Theme 4: responsibility to the community

Supervisors considered that through their involvement in the GP registrar training program they were improving the standard of healthcare for all Australians.

I think people should be offered the best healthcare …. I think that my part in it would be to help elevate a level of practice in General Practice. Sup 3

There were some supervisors who expressed the opinion that it improved their own practice’s care for the patients in their community.

Registrars tend to spend a little bit more time with people, sometimes uncover things that their usual doctor just might have missed. Sup 1

Rural supervisors were hopeful that registrars would remain in their local area. The issue of retention of GPs in rural areas was a strong theme but supervisors believed they were relatively powerless to influence the registrar’s decision. They perceived that a registrar’s decision to continue to practice in a rural setting post completion of training was more influenced by the registrar’s social situation, their partner’s employment, the existence of educational opportunities for their children, and the presence of cultural supports.

I know that a good proportion of them will only stay in the country if their kids are settled. Sup 5

A sense of frustration was particularly reported by supervisors in towns located close to the capital cities. They felt they were less likely to retain registrars, as often registrars chose to not relocate to the town, but to commute from the nearby city. They considered the resulting lack of connection with the rural community made it less likely that the registrar would return to a rural setting.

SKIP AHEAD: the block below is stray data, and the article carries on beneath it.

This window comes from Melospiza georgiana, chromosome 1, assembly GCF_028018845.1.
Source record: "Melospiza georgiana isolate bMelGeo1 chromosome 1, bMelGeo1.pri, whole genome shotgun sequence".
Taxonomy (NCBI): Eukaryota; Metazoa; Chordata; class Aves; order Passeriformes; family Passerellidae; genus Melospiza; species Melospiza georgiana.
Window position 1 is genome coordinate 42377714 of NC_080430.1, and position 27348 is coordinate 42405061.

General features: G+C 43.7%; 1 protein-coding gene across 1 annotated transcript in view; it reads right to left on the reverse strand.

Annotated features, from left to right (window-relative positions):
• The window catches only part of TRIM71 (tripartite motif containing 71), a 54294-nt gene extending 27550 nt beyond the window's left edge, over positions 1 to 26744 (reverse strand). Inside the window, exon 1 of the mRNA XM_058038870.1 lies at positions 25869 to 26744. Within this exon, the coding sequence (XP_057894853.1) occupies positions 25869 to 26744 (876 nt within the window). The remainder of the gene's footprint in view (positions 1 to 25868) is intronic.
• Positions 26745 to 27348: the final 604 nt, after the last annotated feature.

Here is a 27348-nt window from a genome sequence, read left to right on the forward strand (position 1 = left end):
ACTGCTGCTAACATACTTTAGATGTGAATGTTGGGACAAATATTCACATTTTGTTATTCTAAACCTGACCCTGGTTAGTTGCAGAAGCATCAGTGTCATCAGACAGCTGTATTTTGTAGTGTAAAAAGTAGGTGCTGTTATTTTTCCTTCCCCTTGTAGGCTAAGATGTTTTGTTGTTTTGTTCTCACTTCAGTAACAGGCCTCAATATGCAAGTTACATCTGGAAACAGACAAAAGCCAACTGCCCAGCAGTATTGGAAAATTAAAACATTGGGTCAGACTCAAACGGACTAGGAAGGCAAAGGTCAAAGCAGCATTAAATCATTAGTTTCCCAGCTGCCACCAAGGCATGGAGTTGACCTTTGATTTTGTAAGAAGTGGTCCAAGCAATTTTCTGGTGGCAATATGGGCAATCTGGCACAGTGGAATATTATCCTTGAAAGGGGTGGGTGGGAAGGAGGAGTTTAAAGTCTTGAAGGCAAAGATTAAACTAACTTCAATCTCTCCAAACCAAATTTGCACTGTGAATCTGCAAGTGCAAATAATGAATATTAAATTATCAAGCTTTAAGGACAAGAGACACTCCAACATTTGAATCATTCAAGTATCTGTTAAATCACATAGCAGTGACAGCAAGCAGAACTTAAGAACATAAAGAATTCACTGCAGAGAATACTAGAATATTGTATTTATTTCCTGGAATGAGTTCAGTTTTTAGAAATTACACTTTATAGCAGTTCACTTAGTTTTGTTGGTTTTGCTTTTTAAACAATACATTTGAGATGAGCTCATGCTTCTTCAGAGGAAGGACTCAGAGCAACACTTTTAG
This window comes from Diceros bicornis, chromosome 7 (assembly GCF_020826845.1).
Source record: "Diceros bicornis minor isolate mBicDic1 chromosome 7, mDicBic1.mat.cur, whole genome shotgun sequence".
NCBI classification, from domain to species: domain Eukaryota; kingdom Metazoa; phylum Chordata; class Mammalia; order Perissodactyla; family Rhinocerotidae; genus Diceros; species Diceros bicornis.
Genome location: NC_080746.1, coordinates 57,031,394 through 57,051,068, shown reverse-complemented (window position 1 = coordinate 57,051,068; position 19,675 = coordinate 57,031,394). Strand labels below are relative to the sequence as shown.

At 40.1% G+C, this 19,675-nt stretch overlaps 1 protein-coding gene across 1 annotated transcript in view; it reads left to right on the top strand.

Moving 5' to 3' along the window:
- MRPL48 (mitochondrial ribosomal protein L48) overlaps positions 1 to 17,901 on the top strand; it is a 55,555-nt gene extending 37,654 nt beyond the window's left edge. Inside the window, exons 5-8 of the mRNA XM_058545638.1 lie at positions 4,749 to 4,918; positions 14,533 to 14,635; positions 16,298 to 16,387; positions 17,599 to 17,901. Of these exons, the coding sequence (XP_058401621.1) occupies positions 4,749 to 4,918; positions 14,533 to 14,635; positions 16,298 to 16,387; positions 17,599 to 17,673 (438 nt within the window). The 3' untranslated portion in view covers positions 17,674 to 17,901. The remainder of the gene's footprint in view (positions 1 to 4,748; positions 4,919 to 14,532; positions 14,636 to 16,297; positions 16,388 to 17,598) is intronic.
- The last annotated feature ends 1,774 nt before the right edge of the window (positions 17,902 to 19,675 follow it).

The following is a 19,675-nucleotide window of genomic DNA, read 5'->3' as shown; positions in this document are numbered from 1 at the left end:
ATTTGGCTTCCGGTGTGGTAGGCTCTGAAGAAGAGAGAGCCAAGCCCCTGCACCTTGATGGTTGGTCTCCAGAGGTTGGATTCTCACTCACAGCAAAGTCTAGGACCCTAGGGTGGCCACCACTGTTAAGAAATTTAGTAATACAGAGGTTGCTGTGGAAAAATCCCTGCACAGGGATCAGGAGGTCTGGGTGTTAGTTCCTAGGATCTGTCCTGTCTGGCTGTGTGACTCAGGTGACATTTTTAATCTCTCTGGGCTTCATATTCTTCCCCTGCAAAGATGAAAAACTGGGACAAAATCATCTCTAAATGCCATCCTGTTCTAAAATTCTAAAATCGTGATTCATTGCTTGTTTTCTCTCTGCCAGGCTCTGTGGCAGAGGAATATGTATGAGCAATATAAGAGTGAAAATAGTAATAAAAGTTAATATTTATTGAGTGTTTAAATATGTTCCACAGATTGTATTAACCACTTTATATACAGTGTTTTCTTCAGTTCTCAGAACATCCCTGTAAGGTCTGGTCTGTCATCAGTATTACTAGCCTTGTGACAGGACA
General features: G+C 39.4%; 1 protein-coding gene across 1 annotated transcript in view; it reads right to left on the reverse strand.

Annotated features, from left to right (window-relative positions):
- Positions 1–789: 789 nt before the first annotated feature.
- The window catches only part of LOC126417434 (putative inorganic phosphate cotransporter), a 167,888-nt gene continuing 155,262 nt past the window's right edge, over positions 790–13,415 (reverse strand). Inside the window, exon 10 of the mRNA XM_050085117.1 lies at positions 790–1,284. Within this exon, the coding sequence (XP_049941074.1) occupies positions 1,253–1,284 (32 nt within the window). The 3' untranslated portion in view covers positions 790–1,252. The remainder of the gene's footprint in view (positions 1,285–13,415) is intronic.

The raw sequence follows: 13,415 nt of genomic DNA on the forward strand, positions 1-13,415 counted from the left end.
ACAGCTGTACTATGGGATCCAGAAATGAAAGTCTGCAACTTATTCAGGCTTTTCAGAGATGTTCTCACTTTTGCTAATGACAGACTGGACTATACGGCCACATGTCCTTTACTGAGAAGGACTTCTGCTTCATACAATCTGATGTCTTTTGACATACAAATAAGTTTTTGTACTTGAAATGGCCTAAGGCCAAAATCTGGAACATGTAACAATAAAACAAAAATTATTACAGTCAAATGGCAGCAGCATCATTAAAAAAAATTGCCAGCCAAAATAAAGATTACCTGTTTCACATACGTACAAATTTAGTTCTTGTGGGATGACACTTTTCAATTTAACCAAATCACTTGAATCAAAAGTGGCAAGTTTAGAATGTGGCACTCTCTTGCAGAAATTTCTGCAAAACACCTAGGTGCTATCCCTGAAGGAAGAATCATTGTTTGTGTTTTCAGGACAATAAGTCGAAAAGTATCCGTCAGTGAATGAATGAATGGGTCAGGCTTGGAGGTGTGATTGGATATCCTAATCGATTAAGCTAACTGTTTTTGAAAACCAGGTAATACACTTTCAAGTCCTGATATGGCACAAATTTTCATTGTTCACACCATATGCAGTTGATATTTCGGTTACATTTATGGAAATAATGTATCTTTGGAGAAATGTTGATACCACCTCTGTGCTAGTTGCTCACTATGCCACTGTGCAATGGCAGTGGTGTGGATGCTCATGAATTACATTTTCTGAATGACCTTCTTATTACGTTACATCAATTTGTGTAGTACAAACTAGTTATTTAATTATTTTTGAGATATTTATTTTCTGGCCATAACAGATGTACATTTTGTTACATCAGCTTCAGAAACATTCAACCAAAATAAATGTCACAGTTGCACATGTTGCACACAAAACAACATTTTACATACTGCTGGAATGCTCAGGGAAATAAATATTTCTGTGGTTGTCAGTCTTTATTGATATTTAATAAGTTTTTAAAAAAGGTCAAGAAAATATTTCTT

None of the registrars have ever talked about wanting to come back here. They all, a few of them because of family, ethnic or religious reasons, very clearly want to get back to the [capital city] suburbs. Sup 9

Teaching and supervision

Theme 5: Not enough time

In response to questions about barriers to supervising, a lack of time was reported to be the most significant impediment to successful supervision. Supervisors struggled to ‘find time’ for both ad hoc (corridor) teaching and planned (tutorial) teaching. This impacted upon their enjoyment of teaching and on their performance as a teacher.

Available time is the main issue. It gets to the teaching on the Wednesday afternoon and I will just have ten minutes to finish my lunch. Sup 12

When you are time pressured you don’t always do the corridor teaching as well as you know that you could, or should, or would like to. You are busy and you are already running late with other things. Sup 1

I think of a lot of the things that I want to teach aren’t taught quickly. Sup 13

For most supervisors, repeated interruptions for supervision and ad hoc teaching were tolerated as part of the role, particularly when registrars were new. They reported that interruptions reduced as the registrar became more proficient and the burden of supervision became less. In contrast, a few supervisors took a more active role in structuring their day to enable them to have time to cope with interruptions. Assisted by their practice managers they modified appointment schedules to reduce their own clinical load, implemented supervisor rosters and involved the broader practice team in supervision to share the load.